Interview: 7 Questions With… Carl Knibbs
Today, we have another great conversation in our continuing series of one-on-one interviews with product management professionals.
What’s the single biggest mistake Product Managers make on the job? And what has working for the BBC taught him? Read on…
Carl, what attracted you to product management?
Product Management requires a mixture of creativity and drive to get things done well. It was clear to me when I started my career in ‘digital’ that product management would both challenge and reward me the most. So far, so good!
What inspires you in your day-to-day workflow?
I am most inspired by the never-ending churn of bright ideas on the internet.
And also by people. Having spent much of my career working at the BBC in particular — who have amazing people working on BBC.co.uk — you learn that digital attracts the brightest and most talented individuals who it is impossible not to be inspired by and to learn from.
What excites you about your current products?
These days I am motivated and inspired by my team (UXD engineer, me) and the prospect of simplifying how we manage our finances in the UK.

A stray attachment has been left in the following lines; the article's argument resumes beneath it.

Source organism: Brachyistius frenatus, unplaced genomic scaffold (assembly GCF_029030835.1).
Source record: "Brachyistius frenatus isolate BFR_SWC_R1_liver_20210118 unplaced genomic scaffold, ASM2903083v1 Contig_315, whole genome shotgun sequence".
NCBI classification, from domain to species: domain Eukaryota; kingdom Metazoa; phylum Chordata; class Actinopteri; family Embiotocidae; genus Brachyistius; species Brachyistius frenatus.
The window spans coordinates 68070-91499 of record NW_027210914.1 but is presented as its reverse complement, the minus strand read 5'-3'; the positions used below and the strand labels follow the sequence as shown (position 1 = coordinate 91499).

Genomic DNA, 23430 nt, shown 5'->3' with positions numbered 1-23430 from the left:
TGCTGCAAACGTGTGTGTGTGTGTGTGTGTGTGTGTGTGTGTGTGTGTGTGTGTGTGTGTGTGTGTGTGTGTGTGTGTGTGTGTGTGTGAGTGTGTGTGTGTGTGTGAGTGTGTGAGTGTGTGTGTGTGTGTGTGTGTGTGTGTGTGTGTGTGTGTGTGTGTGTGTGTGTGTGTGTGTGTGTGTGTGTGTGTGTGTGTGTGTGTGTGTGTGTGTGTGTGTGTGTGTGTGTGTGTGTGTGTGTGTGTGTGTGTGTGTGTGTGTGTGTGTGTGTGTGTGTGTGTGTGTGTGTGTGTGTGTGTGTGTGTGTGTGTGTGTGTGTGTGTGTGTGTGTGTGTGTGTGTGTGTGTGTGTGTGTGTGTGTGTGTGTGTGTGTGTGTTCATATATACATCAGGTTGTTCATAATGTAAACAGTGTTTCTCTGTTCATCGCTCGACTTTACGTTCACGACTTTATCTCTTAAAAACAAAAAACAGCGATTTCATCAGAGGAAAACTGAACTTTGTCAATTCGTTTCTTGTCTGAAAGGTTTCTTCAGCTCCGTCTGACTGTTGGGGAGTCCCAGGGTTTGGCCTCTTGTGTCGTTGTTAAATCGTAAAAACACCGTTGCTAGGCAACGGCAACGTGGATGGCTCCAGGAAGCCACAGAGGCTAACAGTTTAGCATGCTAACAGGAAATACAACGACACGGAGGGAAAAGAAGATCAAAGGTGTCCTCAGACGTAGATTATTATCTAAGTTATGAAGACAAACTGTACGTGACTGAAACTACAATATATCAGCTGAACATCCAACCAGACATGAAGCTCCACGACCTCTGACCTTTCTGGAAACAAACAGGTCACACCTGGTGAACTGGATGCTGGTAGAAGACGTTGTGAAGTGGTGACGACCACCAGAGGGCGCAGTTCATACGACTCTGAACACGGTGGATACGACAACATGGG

Together with a management team of ex-Motley Fool, MTV and BBC we’ve started lovemoney.com and our online banking service. The site has only been around since 2009 and I am hopeful we’ll soon be the number one money destination in the UK.
Reflecting on things you’ve seen or experienced over the years, what would you say is the single biggest mistake Product Managers make on the job–and how should they avoid it?
Without doubt, tunnel vision. Tunnel vision ruins a product’s competitive edge. I think this can avoided by constantly reviewing the competition and the product roadmap and taking a fresh approach whenever it is realistic to do so.
Do you see cultural or other differences in product leadership in the UK versus the US or other parts of the world?
I think that the US product leadership champions the product with higher priority and focus than we perhaps do in the UK. I think we could certainly learn from that.
How do you see product management evolving over the next 5 years?
I think that the concepts and traits of product management will continue to bleed over in to being the central focus of maintaining and developing digital products within organizations.
I predict less product managers, but more people employing product management practices.
I’m a big fan of British sci-fi shows (Primeval, Doctor Who, Being Human). What are you watching and enjoying these days?
Oh, I love Being Human — the irony is I left the BBC before shows like this started!
We (UK) are just getting the latest season of 24, which I am glued to. I, of- course, spent last summer watching all episodes of The Wire, which I loved.
Right now I just finished with the UK version of the Scandinavian drama Wallander, not sure that one will make it your way…
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